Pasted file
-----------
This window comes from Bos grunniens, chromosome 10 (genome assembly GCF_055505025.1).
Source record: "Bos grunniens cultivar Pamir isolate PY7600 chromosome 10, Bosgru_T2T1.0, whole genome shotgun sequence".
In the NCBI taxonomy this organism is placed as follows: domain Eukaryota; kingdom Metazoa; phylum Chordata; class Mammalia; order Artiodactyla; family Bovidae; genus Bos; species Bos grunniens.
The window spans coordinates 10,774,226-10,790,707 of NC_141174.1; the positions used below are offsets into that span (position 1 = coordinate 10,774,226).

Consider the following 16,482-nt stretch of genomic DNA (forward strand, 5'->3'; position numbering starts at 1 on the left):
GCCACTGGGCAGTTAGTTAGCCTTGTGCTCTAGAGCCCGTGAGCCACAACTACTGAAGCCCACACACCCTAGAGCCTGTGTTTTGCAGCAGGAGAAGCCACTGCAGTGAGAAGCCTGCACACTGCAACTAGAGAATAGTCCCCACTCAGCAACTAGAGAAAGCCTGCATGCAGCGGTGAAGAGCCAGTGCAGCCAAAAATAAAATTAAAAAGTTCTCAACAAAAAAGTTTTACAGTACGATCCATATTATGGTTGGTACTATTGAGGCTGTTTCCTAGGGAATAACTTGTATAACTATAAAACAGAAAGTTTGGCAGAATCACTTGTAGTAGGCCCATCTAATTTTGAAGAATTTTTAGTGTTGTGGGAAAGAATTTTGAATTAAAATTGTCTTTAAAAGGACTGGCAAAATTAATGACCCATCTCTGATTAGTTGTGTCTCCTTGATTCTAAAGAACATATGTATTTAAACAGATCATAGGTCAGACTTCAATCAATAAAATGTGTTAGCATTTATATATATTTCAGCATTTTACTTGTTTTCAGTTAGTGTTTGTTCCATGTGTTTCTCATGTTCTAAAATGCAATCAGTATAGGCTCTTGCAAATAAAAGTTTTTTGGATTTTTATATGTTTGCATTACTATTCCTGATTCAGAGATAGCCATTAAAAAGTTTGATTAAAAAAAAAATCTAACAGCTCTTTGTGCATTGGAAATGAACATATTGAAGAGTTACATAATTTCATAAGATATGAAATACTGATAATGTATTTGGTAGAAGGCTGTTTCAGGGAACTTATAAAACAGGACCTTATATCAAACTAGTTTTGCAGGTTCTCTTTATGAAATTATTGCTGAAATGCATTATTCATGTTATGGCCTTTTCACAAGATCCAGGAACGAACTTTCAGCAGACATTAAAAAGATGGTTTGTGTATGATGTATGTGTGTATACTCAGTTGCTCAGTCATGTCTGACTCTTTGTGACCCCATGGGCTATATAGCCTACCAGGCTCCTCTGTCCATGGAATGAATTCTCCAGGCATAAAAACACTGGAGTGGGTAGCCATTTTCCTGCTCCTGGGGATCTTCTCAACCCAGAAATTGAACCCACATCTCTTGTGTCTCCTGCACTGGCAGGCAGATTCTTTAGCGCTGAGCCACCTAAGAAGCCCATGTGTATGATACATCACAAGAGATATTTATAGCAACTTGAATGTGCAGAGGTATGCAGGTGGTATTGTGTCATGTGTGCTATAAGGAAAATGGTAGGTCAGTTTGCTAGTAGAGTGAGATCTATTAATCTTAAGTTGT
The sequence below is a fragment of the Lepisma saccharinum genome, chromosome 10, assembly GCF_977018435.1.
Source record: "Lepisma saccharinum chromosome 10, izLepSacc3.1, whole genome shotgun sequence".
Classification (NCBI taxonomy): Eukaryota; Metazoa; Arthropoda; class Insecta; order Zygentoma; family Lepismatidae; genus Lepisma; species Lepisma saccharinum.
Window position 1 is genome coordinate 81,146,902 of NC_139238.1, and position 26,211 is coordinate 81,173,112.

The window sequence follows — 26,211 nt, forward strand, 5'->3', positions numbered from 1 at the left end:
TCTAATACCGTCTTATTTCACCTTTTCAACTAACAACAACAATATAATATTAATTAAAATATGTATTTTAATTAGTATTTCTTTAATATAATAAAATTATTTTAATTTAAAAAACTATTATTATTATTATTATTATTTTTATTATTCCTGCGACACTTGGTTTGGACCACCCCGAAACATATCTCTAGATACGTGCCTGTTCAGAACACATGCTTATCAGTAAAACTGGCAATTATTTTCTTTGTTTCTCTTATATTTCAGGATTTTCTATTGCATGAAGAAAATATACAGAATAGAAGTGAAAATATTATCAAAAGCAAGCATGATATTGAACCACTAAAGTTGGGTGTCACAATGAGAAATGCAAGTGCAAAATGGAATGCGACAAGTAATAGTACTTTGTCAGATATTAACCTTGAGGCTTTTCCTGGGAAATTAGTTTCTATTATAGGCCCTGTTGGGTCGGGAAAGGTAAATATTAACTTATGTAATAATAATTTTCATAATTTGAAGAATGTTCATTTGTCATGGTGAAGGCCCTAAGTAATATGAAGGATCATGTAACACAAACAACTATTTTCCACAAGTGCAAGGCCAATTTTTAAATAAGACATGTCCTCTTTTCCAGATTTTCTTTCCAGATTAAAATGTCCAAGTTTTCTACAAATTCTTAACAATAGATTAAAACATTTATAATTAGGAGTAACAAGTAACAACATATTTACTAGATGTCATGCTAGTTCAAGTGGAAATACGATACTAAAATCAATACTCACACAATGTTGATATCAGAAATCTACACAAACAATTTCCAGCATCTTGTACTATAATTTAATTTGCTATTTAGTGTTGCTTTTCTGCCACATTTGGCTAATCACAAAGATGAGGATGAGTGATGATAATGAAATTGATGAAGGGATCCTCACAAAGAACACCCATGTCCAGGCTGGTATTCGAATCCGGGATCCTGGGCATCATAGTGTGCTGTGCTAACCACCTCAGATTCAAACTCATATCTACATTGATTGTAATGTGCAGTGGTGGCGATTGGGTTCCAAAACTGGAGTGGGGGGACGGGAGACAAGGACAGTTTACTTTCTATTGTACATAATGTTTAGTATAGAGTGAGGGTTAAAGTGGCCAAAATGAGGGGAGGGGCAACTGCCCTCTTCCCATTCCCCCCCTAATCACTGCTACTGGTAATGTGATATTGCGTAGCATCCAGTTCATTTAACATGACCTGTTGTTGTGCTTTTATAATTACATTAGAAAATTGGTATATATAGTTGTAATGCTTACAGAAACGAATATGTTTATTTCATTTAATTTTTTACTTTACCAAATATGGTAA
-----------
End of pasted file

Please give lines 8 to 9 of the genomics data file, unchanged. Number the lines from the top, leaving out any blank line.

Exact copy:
Source record: "Lepisma saccharinum chromosome 10, izLepSacc3.1, whole genome shotgun sequence".
Classification (NCBI taxonomy): Eukaryota; Metazoa; Arthropoda; class Insecta; order Zygentoma; family Lepismatidae; genus Lepisma; species Lepisma saccharinum.